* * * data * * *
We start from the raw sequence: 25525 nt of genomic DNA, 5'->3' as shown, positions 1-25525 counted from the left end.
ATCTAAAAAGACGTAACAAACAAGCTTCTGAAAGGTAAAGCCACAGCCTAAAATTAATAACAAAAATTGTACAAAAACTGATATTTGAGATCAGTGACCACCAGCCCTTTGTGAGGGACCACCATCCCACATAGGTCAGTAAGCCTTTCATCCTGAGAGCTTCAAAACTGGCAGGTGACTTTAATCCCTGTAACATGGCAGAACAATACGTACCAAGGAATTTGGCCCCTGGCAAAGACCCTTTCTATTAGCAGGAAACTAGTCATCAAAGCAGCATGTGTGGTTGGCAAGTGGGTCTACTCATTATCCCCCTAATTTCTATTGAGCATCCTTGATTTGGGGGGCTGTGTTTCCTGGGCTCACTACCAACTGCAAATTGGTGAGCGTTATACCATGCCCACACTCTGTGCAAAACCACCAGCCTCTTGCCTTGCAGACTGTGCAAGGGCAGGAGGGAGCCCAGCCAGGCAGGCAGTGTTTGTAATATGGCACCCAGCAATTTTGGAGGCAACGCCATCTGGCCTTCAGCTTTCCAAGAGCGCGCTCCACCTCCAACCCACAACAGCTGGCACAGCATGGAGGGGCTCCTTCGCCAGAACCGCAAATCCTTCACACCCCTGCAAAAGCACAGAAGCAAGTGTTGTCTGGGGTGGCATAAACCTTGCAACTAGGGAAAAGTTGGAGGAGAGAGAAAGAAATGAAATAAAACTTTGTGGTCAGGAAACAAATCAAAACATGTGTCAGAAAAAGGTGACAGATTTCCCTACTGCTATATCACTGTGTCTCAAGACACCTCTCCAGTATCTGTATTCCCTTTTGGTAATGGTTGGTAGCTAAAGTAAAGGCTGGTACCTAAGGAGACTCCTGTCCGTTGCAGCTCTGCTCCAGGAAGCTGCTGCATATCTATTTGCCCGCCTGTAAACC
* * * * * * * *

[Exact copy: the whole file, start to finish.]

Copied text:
We start from the raw sequence: 25525 nt of genomic DNA, 5'->3' as shown, positions 1-25525 counted from the left end.
ATCTAAAAAGACGTAACAAACAAGCTTCTGAAAGGTAAAGCCACAGCCTAAAATTAATAACAAAAATTGTACAAAAACTGATATTTGAGATCAGTGACCACCAGCCCTTTGTGAGGGACCACCATCCCACATAGGTCAGTAAGCCTTTCATCCTGAGAGCTTCAAAACTGGCAGGTGACTTTAATCCCTGTAACATGGCAGAACAATACGTACCAAGGAATTTGGCCCCTGGCAAAGACCCTTTCTATTAGCAGGAAACTAGTCATCAAAGCAGCATGTGTGGTTGGCAAGTGGGTCTACTCATTATCCCCCTAATTTCTATTGAGCATCCTTGATTTGGGGGGCTGTGTTTCCTGGGCTCACTACCAACTGCAAATTGGTGAGCGTTATACCATGCCCACACTCTGTGCAAAACCACCAGCCTCTTGCCTTGCAGACTGTGCAAGGGCAGGAGGGAGCCCAGCCAGGCAGGCAGTGTTTGTAATATGGCACCCAGCAATTTTGGAGGCAACGCCATCTGGCCTTCAGCTTTCCAAGAGCGCGCTCCACCTCCAACCCACAACAGCTGGCACAGCATGGAGGGGCTCCTTCGCCAGAACCGCAAATCCTTCACACCCCTGCAAAAGCACAGAAGCAAGTGTTGTCTGGGGTGGCATAAACCTTGCAACTAGGGAAAAGTTGGAGGAGAGAGAAAGAAATGAAATAAAACTTTGTGGTCAGGAAACAAATCAAAACATGTGTCAGAAAAAGGTGACAGATTTCCCTACTGCTATATCACTGTGTCTCAAGACACCTCTCCAGTATCTGTATTCCCTTTTGGTAATGGTTGGTAGCTAAAGTAAAGGCTGGTACCTAAGGAGACTCCTGTCCGTTGCAGCTCTGCTCCAGGAAGCTGCTGCATATCTATTTGCCCGCCTGTAAACC